Atiku Abubakar: Inflicting The Inflicted And Comforting The Comfortable, By Haruna Mohammed Salisu
In 2011 when I graduated as a diploma student at the federal polytechnic, Bauchi, a friend told me about American University of Nigeria, Atiku’s University based in Yola, the Adamawa state capital. Looking at my result, he encouraged me to apply for scholarship at AUN, arguing that I might succeed in bagging its scholarship offers after passing its interviews.
I wrote an application and attached my result and other relevant documents, visited the school myself, but guess what? I was disgraced out and told that I followed the wrong procedure. In fact, I was nearly tortured by security men who were ordered to take me out immediately. I was eager and prayerful to get someone who would listen to me and advise me on the right steps to take to earn AUN’s scholarship.
The person who earlier advised me to apply for the scholarship knew how I struggled to pay my school fees and take care of my mother simultaneously. After the humiliation at AUN, I cried and left. I returned to my friend and told him about my encounter with AUN’s officials. He reluctantly advised me to visit the university’s office in Abuja, but I politely declined and told him not to worry, assuring him that the God that helped me finish this school never dies, He will certainly help me succeed.
I applied and got admitted at the Bayero University, Kano to study mass communication. I went through the same struggles, paid my school fees and took good care of my mother concomitantly. Despite the excruciatingly rigorous academic navigation coupled with the struggle to feed oneself, I managed to graduate as the second best student out of a number of 165. As I write this piece, I’m also waiting to serve the country come January 2017.
The recent comments attributed to the former Vice President Atiku Abubakar about public universities’ students did not come to me by surprise. Atiku was quoted by the Guardian Newspaper as saying “I was in the University of Zik in Awka in Anambra State on Wednesday on the invitation of the university. There is no student in public universities that can speak English in an error-free manner like the head boy of my secondary, who just finished addressing us now.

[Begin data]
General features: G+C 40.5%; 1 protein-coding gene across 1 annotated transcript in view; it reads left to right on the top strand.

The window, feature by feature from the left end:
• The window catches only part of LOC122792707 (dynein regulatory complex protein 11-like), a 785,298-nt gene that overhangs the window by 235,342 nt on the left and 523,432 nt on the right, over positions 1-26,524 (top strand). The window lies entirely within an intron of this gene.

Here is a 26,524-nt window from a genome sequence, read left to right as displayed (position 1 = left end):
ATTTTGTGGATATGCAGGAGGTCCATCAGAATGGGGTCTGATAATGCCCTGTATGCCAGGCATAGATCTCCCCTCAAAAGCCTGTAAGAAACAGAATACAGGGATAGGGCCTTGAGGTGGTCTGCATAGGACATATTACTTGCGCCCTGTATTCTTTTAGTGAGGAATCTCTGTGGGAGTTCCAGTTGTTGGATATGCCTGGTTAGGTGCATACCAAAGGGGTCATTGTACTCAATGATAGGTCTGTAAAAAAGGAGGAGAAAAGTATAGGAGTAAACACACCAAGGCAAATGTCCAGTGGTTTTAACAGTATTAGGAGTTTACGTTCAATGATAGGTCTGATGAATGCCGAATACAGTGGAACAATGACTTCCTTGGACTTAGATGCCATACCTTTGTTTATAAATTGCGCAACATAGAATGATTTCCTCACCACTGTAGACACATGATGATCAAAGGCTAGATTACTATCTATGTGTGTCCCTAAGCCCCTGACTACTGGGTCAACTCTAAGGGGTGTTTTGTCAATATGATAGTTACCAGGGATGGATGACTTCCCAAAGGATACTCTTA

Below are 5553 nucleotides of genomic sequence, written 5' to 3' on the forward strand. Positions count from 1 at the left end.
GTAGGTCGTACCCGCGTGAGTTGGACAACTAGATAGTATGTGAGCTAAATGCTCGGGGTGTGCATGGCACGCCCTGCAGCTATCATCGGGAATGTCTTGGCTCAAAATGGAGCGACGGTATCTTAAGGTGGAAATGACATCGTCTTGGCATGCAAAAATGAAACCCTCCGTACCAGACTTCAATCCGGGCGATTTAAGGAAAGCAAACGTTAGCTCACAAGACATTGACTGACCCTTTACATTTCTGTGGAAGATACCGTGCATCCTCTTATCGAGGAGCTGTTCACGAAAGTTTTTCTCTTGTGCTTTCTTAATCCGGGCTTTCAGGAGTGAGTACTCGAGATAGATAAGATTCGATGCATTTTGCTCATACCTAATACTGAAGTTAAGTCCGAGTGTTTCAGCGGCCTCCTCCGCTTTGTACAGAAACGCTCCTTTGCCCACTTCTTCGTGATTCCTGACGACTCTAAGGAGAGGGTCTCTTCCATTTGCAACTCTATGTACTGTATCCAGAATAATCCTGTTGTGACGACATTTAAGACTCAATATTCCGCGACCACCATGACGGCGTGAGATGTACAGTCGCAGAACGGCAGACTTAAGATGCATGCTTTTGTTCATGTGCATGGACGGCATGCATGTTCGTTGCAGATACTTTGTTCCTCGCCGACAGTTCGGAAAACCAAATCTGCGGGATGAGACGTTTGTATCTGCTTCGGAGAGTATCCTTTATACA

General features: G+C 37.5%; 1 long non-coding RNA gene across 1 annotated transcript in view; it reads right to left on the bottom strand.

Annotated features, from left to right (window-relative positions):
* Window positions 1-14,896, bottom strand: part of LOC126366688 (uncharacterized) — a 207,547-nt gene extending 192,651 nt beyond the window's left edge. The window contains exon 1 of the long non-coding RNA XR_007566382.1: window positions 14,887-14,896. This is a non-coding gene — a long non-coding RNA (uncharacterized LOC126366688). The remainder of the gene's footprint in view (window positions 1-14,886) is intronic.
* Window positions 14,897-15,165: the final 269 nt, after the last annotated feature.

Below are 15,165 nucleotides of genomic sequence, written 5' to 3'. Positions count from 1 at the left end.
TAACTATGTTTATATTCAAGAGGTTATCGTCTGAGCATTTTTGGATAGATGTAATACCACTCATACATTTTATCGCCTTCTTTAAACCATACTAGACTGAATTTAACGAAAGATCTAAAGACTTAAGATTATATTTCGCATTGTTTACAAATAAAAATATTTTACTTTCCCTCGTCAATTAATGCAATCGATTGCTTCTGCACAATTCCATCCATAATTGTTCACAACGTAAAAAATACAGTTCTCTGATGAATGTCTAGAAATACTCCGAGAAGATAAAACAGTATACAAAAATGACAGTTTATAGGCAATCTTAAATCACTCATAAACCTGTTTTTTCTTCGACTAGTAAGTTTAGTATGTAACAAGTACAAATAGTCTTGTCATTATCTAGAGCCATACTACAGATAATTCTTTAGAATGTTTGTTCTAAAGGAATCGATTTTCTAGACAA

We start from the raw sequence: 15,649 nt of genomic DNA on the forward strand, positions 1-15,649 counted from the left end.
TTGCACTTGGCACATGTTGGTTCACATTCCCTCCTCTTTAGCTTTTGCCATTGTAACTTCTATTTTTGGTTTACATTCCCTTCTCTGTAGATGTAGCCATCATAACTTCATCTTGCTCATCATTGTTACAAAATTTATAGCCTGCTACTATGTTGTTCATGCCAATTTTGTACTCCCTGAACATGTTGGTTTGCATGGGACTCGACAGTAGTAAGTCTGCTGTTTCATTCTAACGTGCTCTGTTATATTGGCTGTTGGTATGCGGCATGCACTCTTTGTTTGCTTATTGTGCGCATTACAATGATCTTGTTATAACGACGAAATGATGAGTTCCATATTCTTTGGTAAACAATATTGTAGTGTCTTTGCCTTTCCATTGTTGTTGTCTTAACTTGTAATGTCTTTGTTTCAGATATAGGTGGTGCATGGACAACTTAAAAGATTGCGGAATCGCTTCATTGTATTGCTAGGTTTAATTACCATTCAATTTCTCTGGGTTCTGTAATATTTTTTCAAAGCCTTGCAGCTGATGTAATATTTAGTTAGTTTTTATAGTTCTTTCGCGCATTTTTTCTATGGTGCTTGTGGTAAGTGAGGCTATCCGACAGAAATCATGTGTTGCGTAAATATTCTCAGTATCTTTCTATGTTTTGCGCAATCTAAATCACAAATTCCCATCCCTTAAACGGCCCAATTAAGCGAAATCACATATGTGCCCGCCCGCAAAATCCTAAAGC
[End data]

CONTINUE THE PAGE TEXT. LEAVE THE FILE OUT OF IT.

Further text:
“When the head boy of AUN Academy, Abdullahi Sani, started speaking, I was thinking it is one of the lecturers in AUN, but only for him to introduce himself as the head boy of AUN Academy”.
I mustn’t wait to be told that Atiku was directly and without equivocation referring to me as one of those who speak terrible English—that despite the rigorous and painstaking academic upheavals I went through, I’m still brainless in both learning and character. That Abdullahi Sani, is by far more intelligent and behave morally well than I do – for his ability to speak good and flawless English like his AUN’s lecturers.
First, let’s concede for the sake of argument that Atiku’s Abdullahi Sani, for speaking flawless English is more intelligent both in learning and character than all of us who went to public universities. Is there any empirical evidence that whoever speaks good English is more intelligent than someone who’s English is “error-driven”? If our English is terribly disgusting as Atiku suggests, would you lay the blame on us or on those who looted our public treasury thereby aiding the dilapidated and ill-equipped tendencies of our universities? Are the likes of Atiku not the culprits that recklessly siphoned our monies into their private pockets consequently contributing to the suffering of students and their lecturers in our public universities? How is AUN academy affordable to the sons and daughters of the hoi polloi when its tuition fee for a single term is enough to pay for my entire 8 semesters in Bayero University Kano? How do you expect me to speak good English when the likes of Atiku are the same shenanigans that contributed in bedevilling our educational sector that is supposed to produce competent graduates? For God’s sake, how do you expect me to be intelligent when I was traumatised and disgraced out of AUN just because I followed the wrong way in applying for scholarship?
How would I speak good English and be “intelligent” when as a criteria for me to bag scholarship at AUN, I needed to know someone?